Thursday, July 18, 2013

Window on Eurasia: Crackdown on Moderate Salafis in Daghestan Driving Them into the Ranks of Extremists, ICG Expert Says

Paul Goble

            Staunton, July 18 – Daghestan leader Ramazan Abdulatipov’s campaign against even moderate Salafi Muslims is driving them underground and into the ranks of the extremists, thus further destabilizing conditions in what is already now the most unsettled and unstable republic of the North Caucasus, according to experts.

            And that trend is made still worse, other experts say, by the republic head’s decision to rely on druzhinniki in local areas, popular police forces that often reflect the complex ethnic divisions of Daghestan and thus may be used less for the establishment of law and order than for the promotion of the personal or ethnic goals of the officials who organize them.

            Indeed, in Daghestan at the present time, the only positive change Abdulatipov has made that could reduce the number of miitants fighting in the mountains is his decision to make the –re-adaption process anonymous so that those who go through it will be less likely to face reprisals from the fighters.

            As a result of this combination and Makhchkala’s increasing reliance on the use of force despite all its suggestions that it is doing otherwise, Daghestanis “now fear the siloviki, but by all appearances, the siloviki are afraid of the local residents,” a situation that does not promise stability anytime soon.

            In a presentation to a Moscow roundtable earlier this week, Ekaterina Sokiryanskaya, a regional expert of the International Crisis Group, gives credit to Abdulatipov for making the program to re-adapt militants anonymous, something she says will make more militants willing to use it.

            But she says that the new republic head’s campaign against even moderate Salafi Muslim groups is driving ever more of them underground and into the embrace of the armed militants Makhachkala and Moscow hope to defeat ( and

                Abdulatipov’s new anti-Salafi effort looks like “a purge” more than anything else. If under his predecessor, the Daghestani authorities allowed moderate Salafis to “participate in social life” and engage in religious work, “now almost all these initiatives have ceased to function,” with the Salafi mosques and courses closed down.

            Many of these moderate Salafis, Sokiryanskaya says, now “are being subjected to tracking, repression and pressure. A significant portion of them have been forced to leave, some are in a semi-legal status.” That in turn means that some of them, albeit still a small proportion, “will take up arms” against the regime.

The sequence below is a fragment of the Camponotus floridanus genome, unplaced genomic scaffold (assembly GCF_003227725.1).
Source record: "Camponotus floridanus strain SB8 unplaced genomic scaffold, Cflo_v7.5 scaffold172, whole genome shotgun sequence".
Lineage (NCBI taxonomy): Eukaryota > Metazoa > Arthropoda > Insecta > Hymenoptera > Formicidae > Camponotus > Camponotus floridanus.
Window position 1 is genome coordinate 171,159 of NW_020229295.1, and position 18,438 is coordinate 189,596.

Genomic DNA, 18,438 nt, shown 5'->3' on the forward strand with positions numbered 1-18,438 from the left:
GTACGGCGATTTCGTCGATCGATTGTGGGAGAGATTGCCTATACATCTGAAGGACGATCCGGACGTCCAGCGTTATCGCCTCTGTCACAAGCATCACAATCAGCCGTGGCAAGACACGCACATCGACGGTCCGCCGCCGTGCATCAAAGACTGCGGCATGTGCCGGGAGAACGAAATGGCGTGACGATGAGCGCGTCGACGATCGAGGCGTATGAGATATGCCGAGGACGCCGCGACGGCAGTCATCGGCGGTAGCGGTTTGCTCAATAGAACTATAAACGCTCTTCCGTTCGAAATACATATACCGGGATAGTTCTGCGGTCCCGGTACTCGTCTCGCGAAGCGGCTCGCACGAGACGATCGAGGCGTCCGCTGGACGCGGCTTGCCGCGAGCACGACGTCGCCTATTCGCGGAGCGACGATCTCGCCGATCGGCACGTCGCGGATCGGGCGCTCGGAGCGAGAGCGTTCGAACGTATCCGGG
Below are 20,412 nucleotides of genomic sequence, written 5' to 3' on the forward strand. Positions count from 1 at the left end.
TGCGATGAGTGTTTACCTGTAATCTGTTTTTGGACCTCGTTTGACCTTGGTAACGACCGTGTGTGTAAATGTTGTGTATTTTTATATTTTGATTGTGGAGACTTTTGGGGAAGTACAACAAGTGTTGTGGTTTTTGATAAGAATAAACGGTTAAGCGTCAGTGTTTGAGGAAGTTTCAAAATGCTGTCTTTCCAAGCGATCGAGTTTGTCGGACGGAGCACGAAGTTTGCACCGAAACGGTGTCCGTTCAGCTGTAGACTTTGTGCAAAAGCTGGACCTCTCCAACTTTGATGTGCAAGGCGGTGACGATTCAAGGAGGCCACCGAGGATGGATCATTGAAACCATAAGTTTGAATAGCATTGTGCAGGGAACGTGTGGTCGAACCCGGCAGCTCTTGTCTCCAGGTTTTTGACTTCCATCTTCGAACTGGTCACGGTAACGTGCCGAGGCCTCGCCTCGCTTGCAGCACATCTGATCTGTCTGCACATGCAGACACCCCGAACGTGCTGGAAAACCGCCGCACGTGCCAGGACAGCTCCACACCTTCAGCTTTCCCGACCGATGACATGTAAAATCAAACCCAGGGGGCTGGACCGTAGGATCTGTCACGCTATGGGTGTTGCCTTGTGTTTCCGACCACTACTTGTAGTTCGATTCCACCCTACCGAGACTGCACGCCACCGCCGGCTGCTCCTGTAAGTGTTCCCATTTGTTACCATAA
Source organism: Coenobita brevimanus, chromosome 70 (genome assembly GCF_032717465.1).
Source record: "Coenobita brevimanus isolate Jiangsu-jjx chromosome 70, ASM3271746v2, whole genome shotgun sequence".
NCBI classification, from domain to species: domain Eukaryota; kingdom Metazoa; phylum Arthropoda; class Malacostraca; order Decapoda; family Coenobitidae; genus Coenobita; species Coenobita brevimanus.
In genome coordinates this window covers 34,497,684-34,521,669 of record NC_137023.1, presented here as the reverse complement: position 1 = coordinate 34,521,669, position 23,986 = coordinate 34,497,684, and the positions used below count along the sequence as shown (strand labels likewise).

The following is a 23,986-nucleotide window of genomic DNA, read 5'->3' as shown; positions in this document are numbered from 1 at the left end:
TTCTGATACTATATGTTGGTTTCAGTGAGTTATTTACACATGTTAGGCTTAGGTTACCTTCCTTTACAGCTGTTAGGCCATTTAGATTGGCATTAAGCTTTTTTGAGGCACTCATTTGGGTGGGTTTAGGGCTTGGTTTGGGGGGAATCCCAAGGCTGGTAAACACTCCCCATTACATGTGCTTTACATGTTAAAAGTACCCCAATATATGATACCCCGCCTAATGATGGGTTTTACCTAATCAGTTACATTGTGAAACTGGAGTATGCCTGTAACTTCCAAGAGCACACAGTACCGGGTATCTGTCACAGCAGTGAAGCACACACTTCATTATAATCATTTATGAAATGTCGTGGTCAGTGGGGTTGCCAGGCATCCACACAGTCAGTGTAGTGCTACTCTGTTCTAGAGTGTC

But the prospects for the future are not good, she continues. “In the absence of the opportunity for free action and also under conditions of repression which now exists in many villages of Daghestan, one can expect unfortunately a radicalization of this community and a deterioration of the security situation.”

            In an article on the site this week, journalist Rasul Kadiyev suggests that Abdulatipov’s support for local governments to form druzhinniki from among local people is also making the security situation worse. Indeed, he says, they constitute a most “dangerous game” as far as security is concerned (

            Some local officials in Daghestan, he points out, are using these druzhinniki not to fight terrorists but rather to settle scores with local people of their own or different nationality with whom these leader have problems. Thos subject to such attacks aren’t going to Makhachkala or Moscow; they are “going into the forest” to fight.

            Abdulatipov, Kadiyev points out, “is not a criminologist and he does not know that there are risks of increasing the number of cases of violence if the number of people having arms goes up or who are given the right to promote law and order but without a corresponding system of preparation.”

            Because Abdulatipov has said that there must not be any Salafis in these groups, what is in fact happening, Kadiyev continues, is that local officials are “arming and organizing one part of the population against another according to a religious principle,” an arrangement that is exacerbating tensions and mking the situation worse.

            The journalist says that he “does not consider that Abdulatipov and his command are intentionally pushing [Daghestanis] oward a civicl war.  They have simply made a mistake,” one made more likely and more dangerous because of the absence of transparency in the way these decisions are being made.

            Meanwhile, a second journalist, Mariya Klimova, argues on that what Makhachkala is doing so is what the Chechen authorities did a few years ago but that this approach won’t work in Daghestan because of its complicated ethnic and religious population (

            But Abdulatipov, she says, citing the words of several experts, does not recognize that the Chechen model is going to prove counterproductive and has already created the most dangerous of situations: Daghestanis “are afraid of the siloviki, but by all appearances, the siloviki are afraid of the local residents.”

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